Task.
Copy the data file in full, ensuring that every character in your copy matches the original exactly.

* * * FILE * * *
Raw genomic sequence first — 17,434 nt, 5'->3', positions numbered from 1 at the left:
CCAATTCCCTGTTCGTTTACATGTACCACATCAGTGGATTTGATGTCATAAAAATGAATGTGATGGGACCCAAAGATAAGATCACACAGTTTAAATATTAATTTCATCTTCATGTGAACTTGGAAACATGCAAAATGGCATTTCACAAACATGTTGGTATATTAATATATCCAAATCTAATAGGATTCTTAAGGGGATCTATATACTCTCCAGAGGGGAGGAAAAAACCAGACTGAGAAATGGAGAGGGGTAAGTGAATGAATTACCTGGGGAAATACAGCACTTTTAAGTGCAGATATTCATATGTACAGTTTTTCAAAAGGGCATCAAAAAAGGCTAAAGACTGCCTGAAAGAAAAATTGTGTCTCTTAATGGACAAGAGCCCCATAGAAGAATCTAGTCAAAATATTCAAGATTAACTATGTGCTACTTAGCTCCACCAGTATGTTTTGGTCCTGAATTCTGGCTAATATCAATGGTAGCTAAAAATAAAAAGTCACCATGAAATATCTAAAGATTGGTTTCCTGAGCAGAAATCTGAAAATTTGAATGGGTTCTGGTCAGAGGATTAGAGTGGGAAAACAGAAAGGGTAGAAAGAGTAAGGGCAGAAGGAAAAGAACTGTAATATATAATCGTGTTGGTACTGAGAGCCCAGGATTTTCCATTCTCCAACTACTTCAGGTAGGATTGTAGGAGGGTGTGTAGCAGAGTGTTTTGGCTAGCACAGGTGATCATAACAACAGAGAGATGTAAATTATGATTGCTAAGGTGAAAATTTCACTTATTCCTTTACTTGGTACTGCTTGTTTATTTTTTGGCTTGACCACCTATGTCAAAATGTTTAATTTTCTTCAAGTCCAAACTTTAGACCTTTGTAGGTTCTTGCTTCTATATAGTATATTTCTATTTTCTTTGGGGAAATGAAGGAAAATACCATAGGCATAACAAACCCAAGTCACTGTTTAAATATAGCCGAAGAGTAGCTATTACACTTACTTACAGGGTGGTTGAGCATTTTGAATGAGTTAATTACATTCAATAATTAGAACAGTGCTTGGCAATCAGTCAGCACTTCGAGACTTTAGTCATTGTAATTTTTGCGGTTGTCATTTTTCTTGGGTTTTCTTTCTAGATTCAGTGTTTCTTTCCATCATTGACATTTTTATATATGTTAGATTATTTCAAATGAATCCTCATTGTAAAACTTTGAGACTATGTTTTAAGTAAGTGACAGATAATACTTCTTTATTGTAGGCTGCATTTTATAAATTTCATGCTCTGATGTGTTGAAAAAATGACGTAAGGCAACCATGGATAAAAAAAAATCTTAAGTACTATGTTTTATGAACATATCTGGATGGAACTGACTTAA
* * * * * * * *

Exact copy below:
Raw genomic sequence first — 17,434 nt, 5'->3', positions numbered from 1 at the left:
CCAATTCCCTGTTCGTTTACATGTACCACATCAGTGGATTTGATGTCATAAAAATGAATGTGATGGGACCCAAAGATAAGATCACACAGTTTAAATATTAATTTCATCTTCATGTGAACTTGGAAACATGCAAAATGGCATTTCACAAACATGTTGGTATATTAATATATCCAAATCTAATAGGATTCTTAAGGGGATCTATATACTCTCCAGAGGGGAGGAAAAAACCAGACTGAGAAATGGAGAGGGGTAAGTGAATGAATTACCTGGGGAAATACAGCACTTTTAAGTGCAGATATTCATATGTACAGTTTTTCAAAAGGGCATCAAAAAAGGCTAAAGACTGCCTGAAAGAAAAATTGTGTCTCTTAATGGACAAGAGCCCCATAGAAGAATCTAGTCAAAATATTCAAGATTAACTATGTGCTACTTAGCTCCACCAGTATGTTTTGGTCCTGAATTCTGGCTAATATCAATGGTAGCTAAAAATAAAAAGTCACCATGAAATATCTAAAGATTGGTTTCCTGAGCAGAAATCTGAAAATTTGAATGGGTTCTGGTCAGAGGATTAGAGTGGGAAAACAGAAAGGGTAGAAAGAGTAAGGGCAGAAGGAAAAGAACTGTAATATATAATCGTGTTGGTACTGAGAGCCCAGGATTTTCCATTCTCCAACTACTTCAGGTAGGATTGTAGGAGGGTGTGTAGCAGAGTGTTTTGGCTAGCACAGGTGATCATAACAACAGAGAGATGTAAATTATGATTGCTAAGGTGAAAATTTCACTTATTCCTTTACTTGGTACTGCTTGTTTATTTTTTGGCTTGACCACCTATGTCAAAATGTTTAATTTTCTTCAAGTCCAAACTTTAGACCTTTGTAGGTTCTTGCTTCTATATAGTATATTTCTATTTTCTTTGGGGAAATGAAGGAAAATACCATAGGCATAACAAACCCAAGTCACTGTTTAAATATAGCCGAAGAGTAGCTATTACACTTACTTACAGGGTGGTTGAGCATTTTGAATGAGTTAATTACATTCAATAATTAGAACAGTGCTTGGCAATCAGTCAGCACTTCGAGACTTTAGTCATTGTAATTTTTGCGGTTGTCATTTTTCTTGGGTTTTCTTTCTAGATTCAGTGTTTCTTTCCATCATTGACATTTTTATATATGTTAGATTATTTCAAATGAATCCTCATTGTAAAACTTTGAGACTATGTTTTAAGTAAGTGACAGATAATACTTCTTTATTGTAGGCTGCATTTTATAAATTTCATGCTCTGATGTGTTGAAAAAATGACGTAAGGCAACCATGGATAAAAAAAAATCTTAAGTACTATGTTTTATGAACATATCTGGATGGAACTGACTTAA